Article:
Getting Faster: Breaking down Marathon Training

In the last 10 years, I’ve run 91 ultra marathons (50K or longer) and 11 official marathons 😳, during which speed was a nice side-effect, never the goal. And yet, when I finally attempted in earnest to BQ (which I did at Jack & Jill Marathon), and looked around for marathon training ideas/plans to get faster, all I got were buzzwords: VO2Max, Fartleks, Intervals, Threshold runs, Hill strides, etc. What was missing for me personally, was how to layers these drills so they build on each other to help me get faster during marathon training. This blog is NOT a marathon training plan, but a strategy on pushing the body in the right direction & cadence to get faster. YMMV.

Marathon Training – The Obvious

Okay, let’s get the obvious out of the way. This blog assumes you already know how to run a marathon or some such long distance. It’s about getting faster in a consistent, methodical way.

  1. You only get faster by learning to run fast (duh!)
    • Having “fun” runs day in and day out won’t make you faster. You have to build in speed workouts that will gradually carry over to the long runs
  2. A 10 second increase per-mile, is a LOT
    • Basic math – a 10 second speedup per-mile is 4:20 over 26.2 miles
    • That would be a make or break for a BQ
  3. Body’s adaptation to speed takes time
    • You may not notice getting faster week-over-week. But stay consistent and your body will adapt. You’ll even notice your long runs at a given pace getting easier, faster. So celebrate the incremental week-over-week gains
    • However, do follow the 10% rule on both the distance and the pace increases. The muscles, bones and tendons take time to get stronger
  4. You can’t get faster beyond a certain peak age (I’m 51 and I know this window is shrinking)
    • This is just aging doing its thing. Exactly when someone peaks is going to differ and so is how long they can hold on to that peak speed before slowing down.
    • What has been observed which I’m also hoping is, barring any injuries, the endurance and ability to run far will stay well past this peak age

Getting Faster – Intervals to Long Runs

The overall strategy is to bookend the goal pace/distance runs with speed and endurance. The speed workouts incrementally build on each other making the goal pace runs faster. The endurance workouts adapt your body to get comfortable with the goal distance, while benefiting from the overall speed increase. The net result is your goal pace AND distance moves up and to the right over time, allowing you to run faster for longer. The following picture illustrates this idea:

Getting faster and stronger – speed and endurance

My overall marathon training for the BQ was broken down to a weekly ritual of one speed workout, one long run, 3 days of easy trail runs (that meant no Strava achievements!) and 2 days of rest. But the sequencing of the week-over-week, interspersed speed workouts were the most critical for the BQ. Here’s an example:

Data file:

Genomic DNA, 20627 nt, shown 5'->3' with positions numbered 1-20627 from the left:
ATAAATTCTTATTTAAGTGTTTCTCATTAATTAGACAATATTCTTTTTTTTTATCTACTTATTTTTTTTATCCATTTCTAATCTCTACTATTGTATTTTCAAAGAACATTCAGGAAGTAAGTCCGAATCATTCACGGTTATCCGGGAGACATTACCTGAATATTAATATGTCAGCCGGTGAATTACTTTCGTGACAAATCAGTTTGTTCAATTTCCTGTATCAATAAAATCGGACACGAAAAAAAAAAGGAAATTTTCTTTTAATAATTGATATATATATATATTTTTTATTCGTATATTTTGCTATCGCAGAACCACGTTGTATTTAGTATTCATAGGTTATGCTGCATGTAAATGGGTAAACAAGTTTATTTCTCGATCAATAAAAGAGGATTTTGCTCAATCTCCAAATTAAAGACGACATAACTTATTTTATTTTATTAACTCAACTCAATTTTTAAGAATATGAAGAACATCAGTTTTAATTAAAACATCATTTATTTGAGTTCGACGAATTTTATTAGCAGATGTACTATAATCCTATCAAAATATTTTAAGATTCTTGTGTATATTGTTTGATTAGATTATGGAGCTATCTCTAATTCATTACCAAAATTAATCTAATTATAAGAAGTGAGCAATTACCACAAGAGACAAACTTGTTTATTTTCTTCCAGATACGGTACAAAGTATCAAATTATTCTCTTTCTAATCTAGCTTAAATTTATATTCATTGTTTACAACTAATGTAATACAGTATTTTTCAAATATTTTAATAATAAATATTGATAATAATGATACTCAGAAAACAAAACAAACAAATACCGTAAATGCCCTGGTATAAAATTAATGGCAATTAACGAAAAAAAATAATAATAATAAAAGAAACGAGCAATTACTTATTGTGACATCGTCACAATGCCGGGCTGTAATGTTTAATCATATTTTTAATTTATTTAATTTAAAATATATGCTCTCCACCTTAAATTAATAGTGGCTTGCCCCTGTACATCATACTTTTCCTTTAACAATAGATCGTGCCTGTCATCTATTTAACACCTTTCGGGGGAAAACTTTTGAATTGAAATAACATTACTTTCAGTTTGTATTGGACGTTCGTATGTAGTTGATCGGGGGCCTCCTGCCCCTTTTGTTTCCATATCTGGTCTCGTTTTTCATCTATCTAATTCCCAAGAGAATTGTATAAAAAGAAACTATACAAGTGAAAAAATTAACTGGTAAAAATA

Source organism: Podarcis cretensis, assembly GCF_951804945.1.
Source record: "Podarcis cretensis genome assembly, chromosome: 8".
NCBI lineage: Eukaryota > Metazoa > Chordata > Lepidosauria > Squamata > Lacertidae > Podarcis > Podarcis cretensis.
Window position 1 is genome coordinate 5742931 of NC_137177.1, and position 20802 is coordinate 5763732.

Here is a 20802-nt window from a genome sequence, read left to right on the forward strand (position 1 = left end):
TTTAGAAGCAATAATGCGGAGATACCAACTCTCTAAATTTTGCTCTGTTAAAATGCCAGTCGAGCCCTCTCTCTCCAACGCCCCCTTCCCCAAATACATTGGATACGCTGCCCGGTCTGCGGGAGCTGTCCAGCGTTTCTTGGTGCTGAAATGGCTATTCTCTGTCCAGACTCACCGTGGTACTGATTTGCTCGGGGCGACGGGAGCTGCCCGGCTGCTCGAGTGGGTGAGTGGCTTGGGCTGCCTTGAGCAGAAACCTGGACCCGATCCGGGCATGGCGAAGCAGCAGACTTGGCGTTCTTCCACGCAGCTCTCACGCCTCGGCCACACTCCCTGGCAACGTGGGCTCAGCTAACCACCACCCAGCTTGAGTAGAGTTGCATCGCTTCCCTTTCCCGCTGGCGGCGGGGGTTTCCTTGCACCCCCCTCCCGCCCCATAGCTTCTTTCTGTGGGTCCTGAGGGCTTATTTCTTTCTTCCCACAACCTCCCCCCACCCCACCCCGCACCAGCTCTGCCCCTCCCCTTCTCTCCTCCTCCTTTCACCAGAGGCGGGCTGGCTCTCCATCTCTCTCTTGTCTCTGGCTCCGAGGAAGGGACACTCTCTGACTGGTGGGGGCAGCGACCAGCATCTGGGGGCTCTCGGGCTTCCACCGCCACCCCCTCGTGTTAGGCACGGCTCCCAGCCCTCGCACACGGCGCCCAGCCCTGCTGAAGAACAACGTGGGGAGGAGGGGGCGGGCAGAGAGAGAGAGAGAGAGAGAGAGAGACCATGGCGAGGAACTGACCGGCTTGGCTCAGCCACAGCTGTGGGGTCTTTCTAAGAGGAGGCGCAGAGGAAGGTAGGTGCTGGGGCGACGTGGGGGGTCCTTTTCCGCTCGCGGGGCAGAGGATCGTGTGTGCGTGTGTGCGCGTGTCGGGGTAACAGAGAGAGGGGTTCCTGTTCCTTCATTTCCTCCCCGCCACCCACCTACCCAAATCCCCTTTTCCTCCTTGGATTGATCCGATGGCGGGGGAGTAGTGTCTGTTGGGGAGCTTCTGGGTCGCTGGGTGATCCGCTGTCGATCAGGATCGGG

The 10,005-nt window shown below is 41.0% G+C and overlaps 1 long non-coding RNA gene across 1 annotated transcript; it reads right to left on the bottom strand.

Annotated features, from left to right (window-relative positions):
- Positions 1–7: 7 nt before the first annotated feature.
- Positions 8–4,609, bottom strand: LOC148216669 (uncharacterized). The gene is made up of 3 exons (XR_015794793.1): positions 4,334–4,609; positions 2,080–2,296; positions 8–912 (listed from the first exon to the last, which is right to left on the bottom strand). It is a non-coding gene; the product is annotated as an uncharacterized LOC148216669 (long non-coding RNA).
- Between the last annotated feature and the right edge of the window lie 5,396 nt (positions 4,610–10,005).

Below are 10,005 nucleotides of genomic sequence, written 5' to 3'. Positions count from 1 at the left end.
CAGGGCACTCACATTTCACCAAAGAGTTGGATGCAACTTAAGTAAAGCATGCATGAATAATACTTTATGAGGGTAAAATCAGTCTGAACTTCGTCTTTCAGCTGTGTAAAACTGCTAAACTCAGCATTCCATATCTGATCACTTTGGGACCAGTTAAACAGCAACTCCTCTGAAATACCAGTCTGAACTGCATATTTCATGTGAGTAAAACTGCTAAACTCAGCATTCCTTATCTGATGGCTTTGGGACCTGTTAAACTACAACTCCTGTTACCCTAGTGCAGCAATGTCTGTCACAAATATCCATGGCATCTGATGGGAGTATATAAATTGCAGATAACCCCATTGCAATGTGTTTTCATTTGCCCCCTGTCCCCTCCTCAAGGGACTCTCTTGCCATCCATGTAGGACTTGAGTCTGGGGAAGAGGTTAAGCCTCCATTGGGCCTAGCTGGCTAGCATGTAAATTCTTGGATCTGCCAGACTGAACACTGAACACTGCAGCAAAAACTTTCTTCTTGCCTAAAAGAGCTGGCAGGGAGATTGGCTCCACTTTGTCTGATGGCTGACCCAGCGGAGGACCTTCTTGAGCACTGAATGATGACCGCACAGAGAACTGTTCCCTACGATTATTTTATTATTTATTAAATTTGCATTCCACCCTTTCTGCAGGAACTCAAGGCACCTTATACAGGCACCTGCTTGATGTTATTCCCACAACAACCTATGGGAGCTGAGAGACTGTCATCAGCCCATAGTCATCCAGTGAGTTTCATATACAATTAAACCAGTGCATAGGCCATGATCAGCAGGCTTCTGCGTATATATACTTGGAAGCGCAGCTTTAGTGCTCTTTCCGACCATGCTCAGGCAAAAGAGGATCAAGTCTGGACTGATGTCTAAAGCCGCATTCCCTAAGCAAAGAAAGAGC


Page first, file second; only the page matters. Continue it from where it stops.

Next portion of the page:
1. Week 1 – run 10x 800’s at, say, 8:00 min/mile pace. That would be 4:00 minutes for two laps, followed by 4:00 minutes of relaxed jogging
  2. Week 2 – run 8x 1200’s at the same 8:00 min/mile pace. That’s 6:00 minutes for three laps, followed by 2:00 minutes of relaxed jogging
  3. Week 3: run 6x 1600’s (mile) at the same 8:00 min/mile pace. That’s 8:00 minutes for four laps, followed by 1:00 minute of relaxed jogging
  4. Week 4: after a warm up, run ~4 miles a little slower than 8:00 min/mile pace (without any rest) and then cool down
  5. Now here’s the kicker and prolly the most important thing that worked for me. After week 4, increase the pace by, say, 10s and start all over at Step 1 at a 7:50 min/mile pace and follow through.

By the third cycle (week 9), I was seeing noticeable improvements. My 800s had started out at 7:00 min/mile and I was now pushing a 6:15 min/mile pace, pretty comfortably at that too. This exact same speed workout carries on the endurance side of the training too, especially for the fast finish runs. These runs weren’t nearly as far as the long runs, but the last mile or two always ended with a pace that was at or near the tempo run pace. For the final push in the last few miles of the marathon, mentally and physically, this helped a lot to sustain the pace and get me the BQ.

As I wrote on the last blog, I feel like this is a process that can help me get from 3:17 to 3:10. I can see a clear path forward with focused, week-over-week progress in speed. If you think this works for you or makes sense, I would love to hear from you! Leave a comment below.

Thanks to Rohit and Erin for looking over the draft of this blog.

Absolutely N.O. spam. No more than two emails each week. Learn about injury-free running, race reports, new trail routes, awesome recipes and amazing interviews.